“We rightfully refer to these people without hyperbole — that they are true heroes and heroines,” said Dr. Anthony Fauci in an exclusive interview with The Guardian and KHN. The covid deaths of so many are “a reflection of what health care workers have done historically, by putting themselves in harm’s way, by living up to the oath they take when they become physicians and nurses,” he said.
Lost on the Frontline launched last April with the story of Frank Gabrin, the first known American emergency room doctor to die of covid-19. In the early days of the pandemic, Gabrin, 60, was on the front lines of the surge, treating covid patients in New York and New Jersey. Yet, like so many others, he was working without proper personal protective equipment, known as PPE. “Don’t have any PPE that has not been used,” he texted a friend. “No N95 masks — my own goggles — my own face shield.”
Gabrin’s untimely death was the first fatality entered into the Lost on the Frontline database. His story of working through a crisis to save lives shared similarities with the thousands that followed.
Maritza Beniquez, an emergency room nurse at Newark’s University Hospital in New Jersey, watched 11 colleagues die in the early months of the pandemic. Like the patients they had been treating, most were Black and Latino. “It literally decimated our staff,” she said.
Her hospital has placed 11 trees in the lobby, one for each employee who has died of covid; they have been adorned with remembrances and gifts from their colleagues.
More than 100 journalists contributed to the project in an effort to record every death and memorialize those who died. The project’s journalists filed public records requests, cross-connected governmental and private data sources, scoured obituaries and social media posts, and confirmed deaths through family members, workplaces and colleagues.
Among its key findings:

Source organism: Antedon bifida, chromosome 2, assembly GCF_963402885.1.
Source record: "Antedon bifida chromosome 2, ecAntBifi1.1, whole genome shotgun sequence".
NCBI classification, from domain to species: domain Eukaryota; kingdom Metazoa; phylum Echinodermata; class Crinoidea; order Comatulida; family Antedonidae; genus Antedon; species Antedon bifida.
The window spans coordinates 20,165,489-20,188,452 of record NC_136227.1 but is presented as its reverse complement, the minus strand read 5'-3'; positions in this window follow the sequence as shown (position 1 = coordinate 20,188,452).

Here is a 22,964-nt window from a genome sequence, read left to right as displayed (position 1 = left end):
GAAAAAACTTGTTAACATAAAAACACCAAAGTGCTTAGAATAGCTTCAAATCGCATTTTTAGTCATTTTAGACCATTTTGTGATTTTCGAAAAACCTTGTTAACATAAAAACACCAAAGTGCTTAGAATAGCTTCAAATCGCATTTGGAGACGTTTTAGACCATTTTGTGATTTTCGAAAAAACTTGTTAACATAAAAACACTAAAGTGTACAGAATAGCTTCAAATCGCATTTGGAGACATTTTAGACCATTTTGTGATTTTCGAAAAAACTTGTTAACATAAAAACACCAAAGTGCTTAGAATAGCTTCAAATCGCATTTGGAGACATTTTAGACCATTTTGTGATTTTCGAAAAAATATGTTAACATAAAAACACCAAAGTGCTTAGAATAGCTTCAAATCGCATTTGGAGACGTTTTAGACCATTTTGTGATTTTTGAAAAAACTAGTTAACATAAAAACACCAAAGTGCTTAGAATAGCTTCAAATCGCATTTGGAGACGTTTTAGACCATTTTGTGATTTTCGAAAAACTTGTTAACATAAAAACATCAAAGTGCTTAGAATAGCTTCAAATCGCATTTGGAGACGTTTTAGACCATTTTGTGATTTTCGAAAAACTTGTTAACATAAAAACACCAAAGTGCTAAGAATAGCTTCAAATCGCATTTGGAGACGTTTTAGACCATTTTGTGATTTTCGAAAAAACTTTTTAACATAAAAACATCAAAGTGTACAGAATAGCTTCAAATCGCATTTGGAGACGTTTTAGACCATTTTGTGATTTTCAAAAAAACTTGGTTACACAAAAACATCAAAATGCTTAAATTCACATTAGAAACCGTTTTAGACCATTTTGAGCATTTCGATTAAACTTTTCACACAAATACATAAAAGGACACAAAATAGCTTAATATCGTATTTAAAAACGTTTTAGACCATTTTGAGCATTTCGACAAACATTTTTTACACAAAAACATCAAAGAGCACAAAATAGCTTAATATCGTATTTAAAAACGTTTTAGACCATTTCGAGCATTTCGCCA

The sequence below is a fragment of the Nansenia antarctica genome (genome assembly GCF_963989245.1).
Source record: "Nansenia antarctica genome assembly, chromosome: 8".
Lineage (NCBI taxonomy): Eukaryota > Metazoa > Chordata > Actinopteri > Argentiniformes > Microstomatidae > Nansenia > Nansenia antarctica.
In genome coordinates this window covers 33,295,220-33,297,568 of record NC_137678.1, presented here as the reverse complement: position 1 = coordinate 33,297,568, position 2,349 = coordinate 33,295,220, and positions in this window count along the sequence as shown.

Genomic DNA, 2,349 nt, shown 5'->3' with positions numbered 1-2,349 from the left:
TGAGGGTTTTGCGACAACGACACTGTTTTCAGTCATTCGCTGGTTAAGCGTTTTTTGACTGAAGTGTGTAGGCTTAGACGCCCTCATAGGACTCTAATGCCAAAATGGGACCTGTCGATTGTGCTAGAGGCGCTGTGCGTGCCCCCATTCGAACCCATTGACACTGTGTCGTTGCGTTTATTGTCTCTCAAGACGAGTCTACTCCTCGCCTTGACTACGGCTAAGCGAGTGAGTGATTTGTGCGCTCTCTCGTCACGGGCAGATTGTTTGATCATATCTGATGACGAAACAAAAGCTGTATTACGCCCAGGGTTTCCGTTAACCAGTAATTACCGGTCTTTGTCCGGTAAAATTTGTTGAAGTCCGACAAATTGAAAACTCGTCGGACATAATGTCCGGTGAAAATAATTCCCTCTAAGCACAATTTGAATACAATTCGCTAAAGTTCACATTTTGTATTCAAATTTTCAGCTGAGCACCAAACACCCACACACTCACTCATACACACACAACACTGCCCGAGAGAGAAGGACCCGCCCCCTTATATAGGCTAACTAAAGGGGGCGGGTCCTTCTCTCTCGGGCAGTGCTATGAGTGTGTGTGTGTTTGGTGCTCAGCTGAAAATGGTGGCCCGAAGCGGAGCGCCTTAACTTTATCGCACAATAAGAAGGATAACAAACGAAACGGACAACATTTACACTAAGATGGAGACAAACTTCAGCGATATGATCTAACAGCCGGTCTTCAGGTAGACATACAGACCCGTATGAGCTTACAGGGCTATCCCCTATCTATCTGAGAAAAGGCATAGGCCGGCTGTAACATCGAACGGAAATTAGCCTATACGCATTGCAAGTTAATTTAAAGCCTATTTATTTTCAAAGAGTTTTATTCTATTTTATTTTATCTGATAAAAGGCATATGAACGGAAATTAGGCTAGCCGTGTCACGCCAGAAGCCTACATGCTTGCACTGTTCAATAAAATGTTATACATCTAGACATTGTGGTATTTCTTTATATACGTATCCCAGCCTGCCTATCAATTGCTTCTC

More than half of those who died were younger than 60. In the general population, the median age of death from covid is 78. Yet among health care workers in the database, it is only 59.
More than a third of the health care workers who died were born outside the United States. Those from the Philippines accounted for a disproportionate number of deaths.
Nurses and support staff members died in far higher numbers than physicians.
Twice as many workers died in nursing homes as in hospitals. Only 30% of deaths were among hospital workers, and relatively few were employed by well-funded academic medical centers. The rest worked in less prestigious residential facilities, outpatient clinics, hospices and prisons, among other places.
The death rate among health care workers has slowed dramatically since covid vaccines were made available to them in December. A study published in late March found that only four of 8,121 fully vaccinated employees at the University of Texas Southwestern Medical Center in Dallas became infected. But deaths lag behind infections, and KHN and The Guardian have tracked more than 400 health care worker deaths since the vaccine rollout began.
Many factors contributed to the high toll — but investigative reporting uncovered some consistent problems that heightened the risks faced by health workers.
The project found that Centers for Disease Control and Prevention guidance on masks — which encouraged hospitals to reserve high-performance N95 masks for intubation procedures and initially suggested surgical masks were adequate for everyday patient care — may have put thousands of health workers at risk.
The investigation exposed how the Labor Department, run by Donald Trump appointee Eugene Scalia in the early part of the pandemic, took a hands-off approach to workplace safety. It identified 4,100 safety complaints filed by health care workers to the Occupational Safety and Health Administration, the Labor Department’s workplace safety agency. Most were about PPE shortages, yet even after some complaints were investigated and closed by regulators, workers continued to die at the facilities in question.
The reporting also found that health care employers were failing to report worker deaths to OSHA. The data analysis found that more than a third of workplace covid deaths were not reported to regulators.
Among the most visceral findings of Lost on the Frontline was the devastating impact of PPE shortages.
Adeline Fagan, a 28-year-old OB-GYN resident in Texas, suffered from asthma and had a long history of respiratory ailments. Months into the pandemic, her family said, she was using the same N95 mask over and over, even during a high-risk rotation in the emergency room.
Her parents blame both the hospital administration and government missteps for the PPE shortages that may have contributed to Adeline’s death in September. Her mother, Mary Jane Abt-Fagan, said Adeline’s N95 had been reused so many times the fibers were beginning to disintegrate.
Not long before she fell ill — and after she’d been assigned to a high-risk ER rotation — Adeline talked to her parents about whether she should spend her own money on an expensive N95 with a filter that could be changed daily. The $79 mask was a significant expense on her $52,000 resident’s salary.